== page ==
May 25, 2013
Written by Steven Macoy
Wednesday, 28 September 2011 11:09
Infiniti’s midsize sedan has mellowed since we test-drove the debut 2003 model, the G35. While we weren’t enthralled with the aggressive styling, a departure from the bland G20 that preceded it, the drive did the trick. We were hooked.
Since then, Infiniti has expanded the G line. It’s now available as a true entry-level, near-luxury sedan, the G25, which starts at $32,000. Our all-wheel-drive G25 cost a little more — $33,950, plus $1,000 for a power moon roof and $875 in destination charges, for a total of $35,825.As always seems to happen when we’re provided with an Infiniti G, the open road beckoned. This time we wound up in New Hampshire and Maine, so we had plenty of time to renew our acquaintance with this well-regarded model.
The nicely appointed interior accommodated three adults, and even the one in the back seat had positive things to say about room and seating comfort. The ride was quiet and composed, with no sharp kicks when going over expansion joints and potholes.
Handling is as precise as you’d expect from a sedan whose platform is derived from the sporty Nissan 370Z. The G25’s road manners benefit from Infiniti’s innovative Front Midship design, in which the engine is drawn back toward the center of the car to improve weight distribution.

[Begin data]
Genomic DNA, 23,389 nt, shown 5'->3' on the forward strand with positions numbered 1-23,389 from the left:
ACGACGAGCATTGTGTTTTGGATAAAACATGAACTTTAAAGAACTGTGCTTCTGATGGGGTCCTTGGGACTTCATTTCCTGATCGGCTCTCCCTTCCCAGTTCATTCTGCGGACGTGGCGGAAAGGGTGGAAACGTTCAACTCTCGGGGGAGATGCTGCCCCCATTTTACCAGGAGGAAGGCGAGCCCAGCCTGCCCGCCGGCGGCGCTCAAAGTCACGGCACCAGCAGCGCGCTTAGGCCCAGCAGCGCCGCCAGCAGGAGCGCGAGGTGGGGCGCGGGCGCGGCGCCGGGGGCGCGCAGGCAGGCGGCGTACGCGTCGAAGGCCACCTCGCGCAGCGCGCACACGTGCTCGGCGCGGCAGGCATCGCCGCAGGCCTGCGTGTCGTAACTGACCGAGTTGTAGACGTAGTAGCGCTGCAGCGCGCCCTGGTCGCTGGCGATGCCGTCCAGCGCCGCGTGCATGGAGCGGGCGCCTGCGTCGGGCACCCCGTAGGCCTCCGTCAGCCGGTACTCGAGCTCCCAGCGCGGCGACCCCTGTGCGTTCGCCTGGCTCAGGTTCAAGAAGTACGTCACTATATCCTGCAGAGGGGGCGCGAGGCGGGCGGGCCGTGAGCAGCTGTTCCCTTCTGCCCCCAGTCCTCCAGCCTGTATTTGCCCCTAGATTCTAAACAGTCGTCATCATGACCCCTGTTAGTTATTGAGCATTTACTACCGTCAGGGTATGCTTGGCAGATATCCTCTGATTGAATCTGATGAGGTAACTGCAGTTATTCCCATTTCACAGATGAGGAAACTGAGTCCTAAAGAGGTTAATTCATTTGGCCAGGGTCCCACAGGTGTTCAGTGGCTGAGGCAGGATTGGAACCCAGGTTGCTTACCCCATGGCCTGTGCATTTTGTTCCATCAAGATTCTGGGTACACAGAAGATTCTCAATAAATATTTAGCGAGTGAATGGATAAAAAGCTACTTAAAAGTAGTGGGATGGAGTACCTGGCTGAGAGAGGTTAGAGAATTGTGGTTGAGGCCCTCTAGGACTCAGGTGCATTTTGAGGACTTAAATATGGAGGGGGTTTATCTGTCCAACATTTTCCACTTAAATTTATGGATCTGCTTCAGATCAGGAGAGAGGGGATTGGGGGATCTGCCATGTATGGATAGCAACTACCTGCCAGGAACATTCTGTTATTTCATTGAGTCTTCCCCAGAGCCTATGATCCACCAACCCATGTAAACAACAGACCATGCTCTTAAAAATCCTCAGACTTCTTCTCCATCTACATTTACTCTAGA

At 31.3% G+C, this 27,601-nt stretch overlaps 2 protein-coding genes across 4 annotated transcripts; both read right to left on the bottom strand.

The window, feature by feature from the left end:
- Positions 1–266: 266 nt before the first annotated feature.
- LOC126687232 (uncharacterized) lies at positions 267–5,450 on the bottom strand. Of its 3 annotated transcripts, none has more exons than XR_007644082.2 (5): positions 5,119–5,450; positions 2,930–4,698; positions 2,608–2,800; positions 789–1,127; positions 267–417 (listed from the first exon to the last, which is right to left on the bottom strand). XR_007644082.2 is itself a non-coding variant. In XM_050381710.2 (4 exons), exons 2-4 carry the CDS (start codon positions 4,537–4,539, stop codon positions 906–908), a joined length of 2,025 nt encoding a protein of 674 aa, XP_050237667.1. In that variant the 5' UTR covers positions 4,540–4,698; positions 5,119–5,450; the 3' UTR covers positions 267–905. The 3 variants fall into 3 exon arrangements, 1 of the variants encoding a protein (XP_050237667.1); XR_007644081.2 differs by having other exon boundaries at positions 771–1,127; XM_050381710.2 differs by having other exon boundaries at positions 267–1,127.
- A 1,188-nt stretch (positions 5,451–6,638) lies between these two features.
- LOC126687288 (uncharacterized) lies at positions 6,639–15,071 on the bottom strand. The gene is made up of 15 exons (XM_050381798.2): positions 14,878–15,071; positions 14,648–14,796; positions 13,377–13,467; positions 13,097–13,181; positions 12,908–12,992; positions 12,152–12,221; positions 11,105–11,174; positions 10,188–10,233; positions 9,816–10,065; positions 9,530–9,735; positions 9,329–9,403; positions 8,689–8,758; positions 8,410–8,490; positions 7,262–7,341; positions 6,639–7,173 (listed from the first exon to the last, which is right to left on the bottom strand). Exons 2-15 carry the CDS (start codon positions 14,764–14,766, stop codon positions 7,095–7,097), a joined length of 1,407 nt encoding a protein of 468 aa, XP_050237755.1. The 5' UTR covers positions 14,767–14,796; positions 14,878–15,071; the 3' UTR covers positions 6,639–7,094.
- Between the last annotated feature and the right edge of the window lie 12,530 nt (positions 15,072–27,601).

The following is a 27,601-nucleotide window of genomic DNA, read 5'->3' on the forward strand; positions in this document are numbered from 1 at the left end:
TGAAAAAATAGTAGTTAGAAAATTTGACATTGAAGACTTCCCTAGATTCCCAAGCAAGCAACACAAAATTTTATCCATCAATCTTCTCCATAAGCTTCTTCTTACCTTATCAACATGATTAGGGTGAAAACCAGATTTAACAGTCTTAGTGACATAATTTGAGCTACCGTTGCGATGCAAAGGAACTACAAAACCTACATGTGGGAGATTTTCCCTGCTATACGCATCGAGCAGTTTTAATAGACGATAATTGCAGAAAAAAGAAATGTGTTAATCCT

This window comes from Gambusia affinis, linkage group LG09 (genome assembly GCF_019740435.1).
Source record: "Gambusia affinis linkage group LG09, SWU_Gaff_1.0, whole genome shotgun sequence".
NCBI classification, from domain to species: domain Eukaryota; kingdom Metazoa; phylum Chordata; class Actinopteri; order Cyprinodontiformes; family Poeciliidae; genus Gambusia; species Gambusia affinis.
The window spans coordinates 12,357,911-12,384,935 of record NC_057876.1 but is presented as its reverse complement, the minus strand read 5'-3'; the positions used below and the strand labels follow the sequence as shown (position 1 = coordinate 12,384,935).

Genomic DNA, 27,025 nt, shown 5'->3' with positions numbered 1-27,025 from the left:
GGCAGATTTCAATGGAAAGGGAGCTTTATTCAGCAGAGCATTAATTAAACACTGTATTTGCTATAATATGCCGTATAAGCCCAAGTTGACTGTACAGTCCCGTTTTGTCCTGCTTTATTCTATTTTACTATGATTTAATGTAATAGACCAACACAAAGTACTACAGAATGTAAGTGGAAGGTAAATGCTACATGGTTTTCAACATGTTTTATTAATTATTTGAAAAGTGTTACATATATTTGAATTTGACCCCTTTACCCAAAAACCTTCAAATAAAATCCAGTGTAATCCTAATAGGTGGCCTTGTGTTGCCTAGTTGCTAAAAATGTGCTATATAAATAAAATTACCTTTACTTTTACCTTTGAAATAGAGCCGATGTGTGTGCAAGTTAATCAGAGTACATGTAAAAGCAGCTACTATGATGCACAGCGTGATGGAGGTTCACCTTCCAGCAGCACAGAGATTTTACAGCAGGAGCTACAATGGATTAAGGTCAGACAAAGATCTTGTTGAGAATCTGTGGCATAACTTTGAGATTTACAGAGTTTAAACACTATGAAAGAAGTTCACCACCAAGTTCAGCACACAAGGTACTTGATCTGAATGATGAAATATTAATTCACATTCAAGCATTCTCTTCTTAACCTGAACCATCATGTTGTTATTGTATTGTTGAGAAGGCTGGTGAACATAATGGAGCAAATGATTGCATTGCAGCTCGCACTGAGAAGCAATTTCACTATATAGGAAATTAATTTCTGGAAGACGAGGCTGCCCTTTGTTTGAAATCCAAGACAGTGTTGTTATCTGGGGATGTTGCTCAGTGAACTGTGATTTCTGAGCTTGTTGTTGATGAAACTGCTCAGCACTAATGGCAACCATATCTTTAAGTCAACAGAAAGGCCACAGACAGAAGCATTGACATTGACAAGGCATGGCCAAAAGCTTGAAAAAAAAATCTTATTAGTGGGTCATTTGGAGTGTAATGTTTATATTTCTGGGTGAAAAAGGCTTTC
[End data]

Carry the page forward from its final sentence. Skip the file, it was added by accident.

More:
The 218-horsepower V-6 engine, the smallest available in this model, lacks the flair of the hotter V-6 used in the G37. Both engines require premium gasoline, a disappointing price penalty given the smaller engine’s modest power output. But our G25 sedan handily won the fuel-economy contest with a G37 coupe we drove a week later, 25 to 22 mpg.
The G25’s competition includes the BMW 3-Series, Lexus IS, Acura TL and Audi A4. The Cadillac CTS and Lincoln MKZ come in at a higher price point. Among the automakers in the upper end of the near-luxury sector are Mercedes-Benz and Volvo. Needless to say, a series of test drives preceding a purchase of one of these cars can be very gratifying.
Crash-test data on the G25 aren’t yet available. Owners can expect above-average reliability.
Among the standard features on our G25 were a seven-speed shiftable automatic transmission, xenon headlights, leather upholstery, dual-zone automatic climate control, XM satellite radio, auto-dimming rear-view mirror, and a long list of safety equipment that included a rear-view monitor. A feature we loved on the original G35 — gauges that are raised and lowered with the steering-wheel adjustment so they’re always in clear view — remains. Less pleasing were the identical knobs, inches apart, controlling the climate-control and audio systems. More than once, we fumbled with the wrong one while driving.
The G25 is not “the ultimate driving machine,” like BMW, and it doesn’t have a legendary name like Mercedes-Benz. But it has a competitive price, it’s easy to live with and fun to drive, and in the long term it delivers exceptional value.
Engine: 2.5-liter V-6, 218 horsepower, 187 lb.-ft. torque
Transmission: 7-speed shiftable automatic
Weight: 3,746 lb.
Suspension: Double-wishbone front, multi-link rear
Wheels: 17x7.5 inch alloy
Tires: P225/55R17 V-rated all-season
Seating capacity: 5
Luggage capacity: 13.5 cu. ft.
Fuel capacity: 20 gallons
Fuel economy: 19 mpg city, 27 mpg highway
Fuel type: premium
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